Virus outbreak in Beijing: a cautionary tale of reopening

A new coronavirus outbreak in a wholesale food market in Beijing serves as a warning for other countries. China postponed reopening some schools Monday. 

Andy Wong/AP
People gather outside a hospital in Beijing on June 15, 2020 to seek information about getting tested for the coronavirus following a new outbreak in the city's largest wholesale food market.

China moved swiftly Monday to try to control a new outbreak of the coronavirus after 36 more cases were confirmed in Beijing.

People were lined up at hospitals and other facilities around the capital as authorities rushed to administer thousands of nucleic acid tests of people who worked at a major wholesale food market, anyone who had visited it in the past two weeks, or anyone who had come in contact with either group.

Authorities have confirmed 79 cases of the coronavirus over four days in what looks to be the largest outbreak since China largely stopped the epidemic's spread at home more than two months ago. The new outbreak appears to have started in the Xinfadi market, Beijing's largest wholesale food market, prompting inspections of fresh meat and seafood in the city and elsewhere in China.

"We must continue to take decisive measures to defend against outside cases and internal resurgences, and mobilize all units to take responsibility,” said Xu Hejian, the director of the Beijing government information office.

At a time when other countries are loosening virus-related restrictions, the development shows the importance of being ready to deal with any fresh outbreaks. They can pop up at anytime in unexpected places, even weeks after the epidemic appears to have died down.

Greece eased restrictions on incoming visitors Monday. Passengers on some international flights will no longer face compulsory coronavirus tests. Hotels and museums are opening in the tourism-dependent economy, as are gyms, in the latest step in a phased reopening of businesses.

“Salut!” said a masked manager to a pair of regular customers as they entered a brasserie in Paris, where cafes and restaurants reopened for the first time since the fast-spreading virus forced them to close their doors March 14.

In the United States, the governor of hard-hit New York state threatened to reinstate business closings as some parts of the country struggled with an outbreak that appeared ready to stretch for months.

China’s authoritarian government and tight social controls enable tracking of residents’ movements through the use of apps and a network of neighborhood associations. Entry to many office buildings, stores, and restaurants requires proof on a smartphone that the person has not traveled to areas where the virus is still active.

Beijing has closed the Xinfadi market and is requiring anyone who went there to self-isolate for two weeks. Neighborhoods close to the market have been put on lockdown and more than 76,000 people tested.

Citywide, Beijing has suspended the planned restart on Monday of some primary schools and reversed the relaxation of some social isolation measures.

Inspectors found 40 samples of the virus in the closed market, including on a chopping board for imported salmon. That prompted some supermarket chains to take salmon off their shelves over the weekend, and inspections of markets, stores, and restaurants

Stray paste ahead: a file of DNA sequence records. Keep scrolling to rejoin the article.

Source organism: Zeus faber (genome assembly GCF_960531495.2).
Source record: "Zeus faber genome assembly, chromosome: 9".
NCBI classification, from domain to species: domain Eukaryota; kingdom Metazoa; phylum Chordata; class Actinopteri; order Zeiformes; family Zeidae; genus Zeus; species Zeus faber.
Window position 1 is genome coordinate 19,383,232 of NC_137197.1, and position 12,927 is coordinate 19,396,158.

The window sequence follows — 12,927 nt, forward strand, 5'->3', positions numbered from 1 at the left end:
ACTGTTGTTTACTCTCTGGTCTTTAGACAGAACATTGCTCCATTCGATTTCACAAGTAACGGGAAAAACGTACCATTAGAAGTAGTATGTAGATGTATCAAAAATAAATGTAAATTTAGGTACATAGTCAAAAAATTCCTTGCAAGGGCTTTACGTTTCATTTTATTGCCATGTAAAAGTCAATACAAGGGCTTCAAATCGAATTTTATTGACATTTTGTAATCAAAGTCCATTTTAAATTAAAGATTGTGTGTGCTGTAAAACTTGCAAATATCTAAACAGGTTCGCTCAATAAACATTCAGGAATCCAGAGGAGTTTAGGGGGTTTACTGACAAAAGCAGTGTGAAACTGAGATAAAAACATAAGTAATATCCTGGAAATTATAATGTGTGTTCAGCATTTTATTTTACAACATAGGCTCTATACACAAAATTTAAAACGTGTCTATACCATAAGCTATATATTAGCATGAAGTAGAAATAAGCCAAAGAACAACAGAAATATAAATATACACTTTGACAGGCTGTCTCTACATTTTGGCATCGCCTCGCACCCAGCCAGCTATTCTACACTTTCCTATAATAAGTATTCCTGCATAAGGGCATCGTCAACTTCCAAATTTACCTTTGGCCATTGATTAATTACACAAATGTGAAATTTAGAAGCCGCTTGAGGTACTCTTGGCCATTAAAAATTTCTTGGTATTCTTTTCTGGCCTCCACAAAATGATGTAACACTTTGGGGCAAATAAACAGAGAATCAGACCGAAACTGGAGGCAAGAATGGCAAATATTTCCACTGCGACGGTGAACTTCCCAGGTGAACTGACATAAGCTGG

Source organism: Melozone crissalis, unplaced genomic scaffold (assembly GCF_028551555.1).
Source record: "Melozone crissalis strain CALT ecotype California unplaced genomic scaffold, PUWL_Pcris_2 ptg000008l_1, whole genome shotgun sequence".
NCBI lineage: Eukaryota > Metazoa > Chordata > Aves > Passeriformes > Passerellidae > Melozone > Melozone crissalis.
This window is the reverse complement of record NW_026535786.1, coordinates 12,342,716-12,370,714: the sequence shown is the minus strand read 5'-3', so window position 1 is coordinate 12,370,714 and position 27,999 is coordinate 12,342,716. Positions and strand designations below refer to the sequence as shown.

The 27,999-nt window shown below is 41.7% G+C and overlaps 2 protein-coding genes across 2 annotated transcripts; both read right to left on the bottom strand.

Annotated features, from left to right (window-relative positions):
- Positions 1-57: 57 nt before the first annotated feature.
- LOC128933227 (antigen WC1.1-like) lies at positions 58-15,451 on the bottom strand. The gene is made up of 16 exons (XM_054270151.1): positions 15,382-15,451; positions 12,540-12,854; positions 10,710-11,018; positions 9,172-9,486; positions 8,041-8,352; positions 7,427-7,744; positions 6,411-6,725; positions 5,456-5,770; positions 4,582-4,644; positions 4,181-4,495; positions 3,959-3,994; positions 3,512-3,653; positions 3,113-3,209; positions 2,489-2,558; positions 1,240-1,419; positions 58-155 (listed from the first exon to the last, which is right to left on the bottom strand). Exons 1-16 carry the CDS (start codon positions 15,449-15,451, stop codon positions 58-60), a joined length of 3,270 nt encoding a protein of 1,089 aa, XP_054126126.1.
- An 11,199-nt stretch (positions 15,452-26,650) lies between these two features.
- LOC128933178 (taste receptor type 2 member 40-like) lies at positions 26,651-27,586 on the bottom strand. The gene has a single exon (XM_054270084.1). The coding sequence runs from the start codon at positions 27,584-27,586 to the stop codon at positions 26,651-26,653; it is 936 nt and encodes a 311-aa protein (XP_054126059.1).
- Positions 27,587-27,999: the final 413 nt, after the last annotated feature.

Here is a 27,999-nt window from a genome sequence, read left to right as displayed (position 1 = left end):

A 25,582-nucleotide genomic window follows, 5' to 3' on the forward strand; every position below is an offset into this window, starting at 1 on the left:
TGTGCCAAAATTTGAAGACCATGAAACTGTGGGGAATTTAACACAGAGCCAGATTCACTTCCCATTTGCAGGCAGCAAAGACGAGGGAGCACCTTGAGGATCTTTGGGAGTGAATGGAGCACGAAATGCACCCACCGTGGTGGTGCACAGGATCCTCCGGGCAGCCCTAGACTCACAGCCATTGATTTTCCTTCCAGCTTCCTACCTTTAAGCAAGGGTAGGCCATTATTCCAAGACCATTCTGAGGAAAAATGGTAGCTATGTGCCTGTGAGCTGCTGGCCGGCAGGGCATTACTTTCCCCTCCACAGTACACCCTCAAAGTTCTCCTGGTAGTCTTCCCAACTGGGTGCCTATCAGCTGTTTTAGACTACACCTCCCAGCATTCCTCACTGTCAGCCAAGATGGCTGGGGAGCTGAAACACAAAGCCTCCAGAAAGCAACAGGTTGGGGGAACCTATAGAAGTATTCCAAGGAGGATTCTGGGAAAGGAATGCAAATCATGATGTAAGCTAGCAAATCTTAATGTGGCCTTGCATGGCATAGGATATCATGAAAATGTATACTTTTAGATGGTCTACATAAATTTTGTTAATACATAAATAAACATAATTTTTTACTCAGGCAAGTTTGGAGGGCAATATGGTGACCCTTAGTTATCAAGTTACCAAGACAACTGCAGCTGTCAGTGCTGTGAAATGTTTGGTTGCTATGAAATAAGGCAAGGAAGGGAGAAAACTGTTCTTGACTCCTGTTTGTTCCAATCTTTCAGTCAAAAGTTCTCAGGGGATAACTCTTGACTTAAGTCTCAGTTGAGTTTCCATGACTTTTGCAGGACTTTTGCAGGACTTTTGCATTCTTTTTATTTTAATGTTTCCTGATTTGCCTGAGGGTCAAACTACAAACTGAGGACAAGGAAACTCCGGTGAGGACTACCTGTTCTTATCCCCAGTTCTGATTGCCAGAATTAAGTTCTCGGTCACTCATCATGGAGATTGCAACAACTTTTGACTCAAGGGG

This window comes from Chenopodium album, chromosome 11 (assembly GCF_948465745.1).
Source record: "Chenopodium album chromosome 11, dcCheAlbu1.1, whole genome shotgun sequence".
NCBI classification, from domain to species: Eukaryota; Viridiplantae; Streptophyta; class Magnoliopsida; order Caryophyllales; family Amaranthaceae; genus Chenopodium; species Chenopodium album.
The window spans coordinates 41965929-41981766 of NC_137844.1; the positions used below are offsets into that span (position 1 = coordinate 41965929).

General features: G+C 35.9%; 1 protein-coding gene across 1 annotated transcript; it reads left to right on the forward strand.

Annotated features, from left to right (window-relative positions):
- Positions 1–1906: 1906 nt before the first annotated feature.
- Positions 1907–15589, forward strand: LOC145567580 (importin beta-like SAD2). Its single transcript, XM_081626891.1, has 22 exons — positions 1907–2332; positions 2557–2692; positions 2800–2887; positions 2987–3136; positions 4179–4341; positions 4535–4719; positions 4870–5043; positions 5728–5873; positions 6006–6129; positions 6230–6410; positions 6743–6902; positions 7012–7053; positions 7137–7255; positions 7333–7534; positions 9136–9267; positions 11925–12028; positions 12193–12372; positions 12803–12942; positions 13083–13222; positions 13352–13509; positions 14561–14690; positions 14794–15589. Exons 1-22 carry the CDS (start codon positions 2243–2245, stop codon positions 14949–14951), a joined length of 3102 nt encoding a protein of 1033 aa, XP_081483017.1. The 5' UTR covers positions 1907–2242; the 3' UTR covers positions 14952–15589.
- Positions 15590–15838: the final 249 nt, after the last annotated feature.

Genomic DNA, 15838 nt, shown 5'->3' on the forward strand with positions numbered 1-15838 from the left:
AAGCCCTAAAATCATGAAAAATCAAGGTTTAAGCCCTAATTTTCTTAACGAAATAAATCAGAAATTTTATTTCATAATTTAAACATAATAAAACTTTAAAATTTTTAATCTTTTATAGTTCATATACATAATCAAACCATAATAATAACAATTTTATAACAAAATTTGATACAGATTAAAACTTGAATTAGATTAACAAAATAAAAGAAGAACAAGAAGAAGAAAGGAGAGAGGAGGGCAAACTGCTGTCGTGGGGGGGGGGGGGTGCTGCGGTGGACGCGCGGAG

Beijing health officials said gene sequencing showed the virus strain causing the new outbreak was related to that in Europe, though it wasn’t clear if it was being spread by the movement of people or transportation of food.

Experts were doubtful the virus was being spread through salmon or other food products.

Ian MacKay, who studies viruses at the University of Queensland in Australia, said there was no evidence to suggest a link between outbreaks and food.

“For my money, it is more likely to be a person who came into the area with lots of people and the virus has spread, as the virus does," he said.

Japanese health ministry officials said they are closely watching the Chinese investigation, as budget sushi restaurants in Japan rely heavily on imported seafood, especially from China. They added, though, that they have not seen scientific evidence suggesting the virus could be transmitted through food.

South Korea is also among those countries seeking to prevent a resurgence of the outbreak, reporting 37 new cases of COVID-19 on Monday. Authorities said 25 of the cases came from the Seoul area, where health authorities are scrambling to trace infections linked to entertainment and leisure activities, church gatherings, warehouse workers, and door-to-door salespeople.

Other countries are still battling major outbreaks. India's home minister offered 500 train carriages Monday for use as makeshift coronavirus hospital wards as New Delhi struggles to contain a spike in cases. The Health Ministry reported a jump of more than 11,000 new infections nationwide for a third consecutive day.

In the U.S., cases in nearly half of states are rising. New York state officials are trying to avoid the fate of others seeing a surge in new cases after reopening.

Upset by “rampant” violations of New York’s pandemic-fighting restrictions, Gov. Andrew Cuomo threatened to reinstate closings in areas where local governments fail to enforce the rules. He singled out Manhattan and Long Island’s tony Hamptons as problem areas.

“We are not kidding around with this," Mr. Cuomo said Sunday at his daily briefing. “You’re talking about jeopardizing people’s lives.”

This story was reported by The Associated Press. AP journalists around the world contributed to this report.

Editor’s note: As a public service, the Monitor has removed the paywall for all our coronavirus coverage. It’s free.

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